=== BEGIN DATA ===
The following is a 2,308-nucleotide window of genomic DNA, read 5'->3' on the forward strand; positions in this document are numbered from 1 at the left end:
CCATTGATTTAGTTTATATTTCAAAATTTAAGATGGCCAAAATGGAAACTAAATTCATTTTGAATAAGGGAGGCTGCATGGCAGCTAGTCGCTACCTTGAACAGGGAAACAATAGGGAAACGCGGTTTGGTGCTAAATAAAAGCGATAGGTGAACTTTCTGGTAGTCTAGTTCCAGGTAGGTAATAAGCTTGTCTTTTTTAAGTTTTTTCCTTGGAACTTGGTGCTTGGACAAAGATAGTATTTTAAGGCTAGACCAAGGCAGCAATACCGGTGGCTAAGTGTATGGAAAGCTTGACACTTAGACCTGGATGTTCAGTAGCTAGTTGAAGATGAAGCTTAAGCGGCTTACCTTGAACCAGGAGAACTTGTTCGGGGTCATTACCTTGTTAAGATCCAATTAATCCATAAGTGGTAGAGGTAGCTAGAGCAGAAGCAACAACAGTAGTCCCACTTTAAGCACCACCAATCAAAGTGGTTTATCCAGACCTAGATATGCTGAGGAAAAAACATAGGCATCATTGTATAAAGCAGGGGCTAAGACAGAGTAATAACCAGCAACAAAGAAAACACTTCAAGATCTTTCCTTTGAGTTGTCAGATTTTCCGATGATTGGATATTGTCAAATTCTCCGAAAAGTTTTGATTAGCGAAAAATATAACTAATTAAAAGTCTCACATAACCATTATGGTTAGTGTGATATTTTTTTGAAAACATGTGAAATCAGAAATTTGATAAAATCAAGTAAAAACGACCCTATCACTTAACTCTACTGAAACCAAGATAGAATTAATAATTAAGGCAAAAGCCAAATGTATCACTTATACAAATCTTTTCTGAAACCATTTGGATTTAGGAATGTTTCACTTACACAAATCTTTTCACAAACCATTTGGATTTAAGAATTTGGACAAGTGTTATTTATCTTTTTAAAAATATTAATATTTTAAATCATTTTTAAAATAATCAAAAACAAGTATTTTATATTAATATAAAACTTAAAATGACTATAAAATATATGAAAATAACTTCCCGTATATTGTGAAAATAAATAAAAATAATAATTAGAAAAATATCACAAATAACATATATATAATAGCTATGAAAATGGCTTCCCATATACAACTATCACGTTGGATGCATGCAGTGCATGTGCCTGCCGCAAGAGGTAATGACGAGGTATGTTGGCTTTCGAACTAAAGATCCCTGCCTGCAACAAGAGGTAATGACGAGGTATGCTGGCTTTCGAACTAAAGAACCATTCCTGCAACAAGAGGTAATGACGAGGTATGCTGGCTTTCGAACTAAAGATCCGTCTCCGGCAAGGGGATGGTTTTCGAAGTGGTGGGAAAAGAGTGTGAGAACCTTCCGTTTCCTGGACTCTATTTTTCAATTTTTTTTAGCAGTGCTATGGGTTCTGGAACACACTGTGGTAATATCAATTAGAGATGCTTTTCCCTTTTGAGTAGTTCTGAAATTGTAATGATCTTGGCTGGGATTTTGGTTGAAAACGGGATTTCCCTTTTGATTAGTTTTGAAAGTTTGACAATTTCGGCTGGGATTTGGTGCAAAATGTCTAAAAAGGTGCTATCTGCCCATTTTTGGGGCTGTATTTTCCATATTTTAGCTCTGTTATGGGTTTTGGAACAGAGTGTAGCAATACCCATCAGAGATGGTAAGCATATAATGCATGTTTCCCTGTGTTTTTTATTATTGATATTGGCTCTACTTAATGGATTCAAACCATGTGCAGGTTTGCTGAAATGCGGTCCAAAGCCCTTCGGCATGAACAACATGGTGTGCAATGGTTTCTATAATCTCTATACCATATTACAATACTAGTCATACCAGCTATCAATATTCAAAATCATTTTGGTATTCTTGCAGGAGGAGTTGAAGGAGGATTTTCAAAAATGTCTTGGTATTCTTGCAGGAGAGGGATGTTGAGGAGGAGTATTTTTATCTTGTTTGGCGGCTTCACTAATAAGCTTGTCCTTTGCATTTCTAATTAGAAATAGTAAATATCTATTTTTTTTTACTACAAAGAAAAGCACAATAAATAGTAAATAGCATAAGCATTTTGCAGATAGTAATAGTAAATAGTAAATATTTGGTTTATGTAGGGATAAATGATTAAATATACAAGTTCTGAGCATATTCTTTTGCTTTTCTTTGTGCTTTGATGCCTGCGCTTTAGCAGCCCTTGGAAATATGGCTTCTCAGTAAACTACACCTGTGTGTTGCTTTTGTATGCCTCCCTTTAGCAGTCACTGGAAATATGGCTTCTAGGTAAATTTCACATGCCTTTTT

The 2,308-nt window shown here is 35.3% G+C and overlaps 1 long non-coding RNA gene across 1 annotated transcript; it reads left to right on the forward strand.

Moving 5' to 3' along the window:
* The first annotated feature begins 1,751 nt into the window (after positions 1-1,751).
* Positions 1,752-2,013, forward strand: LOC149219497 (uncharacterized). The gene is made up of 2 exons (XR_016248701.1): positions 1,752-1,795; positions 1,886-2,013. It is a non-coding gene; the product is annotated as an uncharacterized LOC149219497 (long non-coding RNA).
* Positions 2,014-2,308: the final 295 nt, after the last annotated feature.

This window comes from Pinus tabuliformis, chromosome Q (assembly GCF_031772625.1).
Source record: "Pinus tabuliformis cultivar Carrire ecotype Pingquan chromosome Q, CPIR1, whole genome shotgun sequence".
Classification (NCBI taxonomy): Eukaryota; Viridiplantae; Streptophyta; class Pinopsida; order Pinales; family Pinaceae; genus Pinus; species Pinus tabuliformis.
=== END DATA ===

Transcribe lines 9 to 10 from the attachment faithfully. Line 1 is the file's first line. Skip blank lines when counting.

Source record: "Pinus tabuliformis cultivar Carrire ecotype Pingquan chromosome Q, CPIR1, whole genome shotgun sequence".
Classification (NCBI taxonomy): Eukaryota; Viridiplantae; Streptophyta; class Pinopsida; order Pinales; family Pinaceae; genus Pinus; species Pinus tabuliformis.